Sunday, September 26, 2010

Judith Moffett's Pennterra: Going Native

Pennterra During my one year as an acquiring editor for Fantastic Books, two of my acquired titles saw publication: Judith Moffett's long-out-of-print first novel Pennterra, and gonzo novel Fuzzy Dice by Paul Di Filippo, which had been previously published only as a limited edition by a British small press.

Recently Pennterra was reviewed by a British print magazine, H&E Naturist. Since the review is not available online, I've taken the liberty of entering the full review below for your reading pleasure.  I'm posting this review on More Red Ink because the author is currently involved in writing a memoir, to which she is devoting all of her writing time; thus her blog and website have not been updated for quite some time. If you don't know who Judith Moffett is, or you are curious what she has to write a memoir about, you may want to check out her Wikipedia entry: Judy is not your typical SF/F genre writer! You can also read my previous blog post about Judy's published work entitled "Aliens Have Entered Mainstream's Orbit."

Before posting the review, I would first like to reiterate the quote from Nebula Award-winning author Michael Bishop that appears on the cover (pictured above) of this reprint edition of Pennterra: "Stunning... the best first novel I have read in at least a decade... dangerous and breathtaking to behold."

by Judith Moffett

Science fiction offers many tales of a human colony on a remote planet; Judith Moffett's stands out for being quite unlike others I have read. In Pennterra Quaker settlers find intelligent life which welcomes them, but demands strict limits on the colony's activities and use of technology. The immigrants accept the constraints, which make life harsh and difficult

I was expecting that the struggle to keep the colony healthy, housed and fed would be the main issue of the book, but Moffett addresses deeper concerns -- and demonstrates that the needs of mind and spirit can be at least as important as those of the body.

The story covers the period before and after the arrival of a second and much larger spaceship. This main body of colonists has no time for Quaker notions of "spirituality in action," preferring plain action. The newcomers' attitude is that if the natives don't like human settlement, that's tough. They argue that land, water and atmosphere are abundant, so arbitrary restrictions on technology and agriculture are nonsense. While they give due consideration and respect to native life, they feel it is much more important that the human colony thrives and expands.

The contests between beliefs, and between the Pennterran and Terran biological ecosystems, make for an unusual story of struggle, if only because the various contestants do not want to fight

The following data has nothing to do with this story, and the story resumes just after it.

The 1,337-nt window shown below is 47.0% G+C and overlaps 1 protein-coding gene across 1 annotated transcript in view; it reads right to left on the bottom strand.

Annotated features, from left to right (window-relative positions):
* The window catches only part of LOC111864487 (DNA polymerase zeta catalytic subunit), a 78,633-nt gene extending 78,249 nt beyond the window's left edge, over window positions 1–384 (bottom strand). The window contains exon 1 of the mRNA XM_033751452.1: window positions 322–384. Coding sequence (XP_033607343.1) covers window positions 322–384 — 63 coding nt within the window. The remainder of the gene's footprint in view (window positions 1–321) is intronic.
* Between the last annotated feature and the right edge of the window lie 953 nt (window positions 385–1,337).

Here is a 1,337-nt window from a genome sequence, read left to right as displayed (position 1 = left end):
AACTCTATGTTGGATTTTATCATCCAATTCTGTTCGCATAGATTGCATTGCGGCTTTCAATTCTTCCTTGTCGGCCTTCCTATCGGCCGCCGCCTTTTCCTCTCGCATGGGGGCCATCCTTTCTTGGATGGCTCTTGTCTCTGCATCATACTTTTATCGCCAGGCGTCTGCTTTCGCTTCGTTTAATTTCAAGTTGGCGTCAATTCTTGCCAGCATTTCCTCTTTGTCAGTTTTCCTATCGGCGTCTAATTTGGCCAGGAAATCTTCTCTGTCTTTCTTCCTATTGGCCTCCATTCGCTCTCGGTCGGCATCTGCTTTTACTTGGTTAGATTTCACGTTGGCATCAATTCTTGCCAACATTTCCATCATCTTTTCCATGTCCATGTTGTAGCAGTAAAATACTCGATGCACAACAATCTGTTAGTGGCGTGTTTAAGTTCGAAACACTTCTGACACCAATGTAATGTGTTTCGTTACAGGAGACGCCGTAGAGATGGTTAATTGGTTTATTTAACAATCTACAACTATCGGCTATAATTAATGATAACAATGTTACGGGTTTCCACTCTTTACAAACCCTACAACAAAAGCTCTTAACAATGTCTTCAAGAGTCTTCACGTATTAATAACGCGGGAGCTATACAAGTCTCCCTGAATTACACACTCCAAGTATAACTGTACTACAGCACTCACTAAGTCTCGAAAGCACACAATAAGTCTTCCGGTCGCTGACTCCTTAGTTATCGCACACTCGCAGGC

Moffett is skilled at developing a situation through slow and measured steps, each logical and apparently reasonable, to arrive at a result which can appall or shock. One such thread concerns the sexual activity of children, with scenes and dialogue which some readers may find disturbing, upsetting or outrageous.

Applying logic and pragmatism to the whole gamut of the Pennterrans' situation has many mundane results. For the Quakers, clothing becomes almost purely functional. They have little interest in adornment, and none in status symbols, so they make garments solely for protection against weather and injury -- purposeless artifacts have no place in their lives. Similarly, bathing is communal for efficient use of water and heating, with no segregation by sex or age. Leisure is too scarce for sunbathing, but swimming is a necessary skill as well as an occasional source of enjoyment, and everyone swims nude.

The Pennterran Quakers are not nudists, but have decided much conventional clothing is a luxury, a waste of resources. Whatever one thinks of Pennterran attitudes, this is close to a naturist philosophy.

Even though Moffett's treatment of social nudity is limited, I am happy to recommend this thought-provoking book, and think it deserves to be better known. It seems I am not alone, as it has been republished fairly recently -- I hope this brings it to a wider audience.

— Tim Forcer, H&E Naturist1, August 2010

Pennterra is published in paperback by Fantastic Books, ISBN 978-1604597295.

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1 Before you click on that H&E Naturist link: I've included the link as a professional courtesy for the magazine from which I have posted this full review. However, if you don't know what "naturism" means, I suggest you look it up first; the H&E Naturist website could be construed as containing adult-oriented material, specifically photographs. I take no responsibility for the website and its contents, or for the readers of this blog who choose to click on that link. You've been duly advised. (Of course, now that I've posted this advisory, you're just itching to click on that link, aren't you?)

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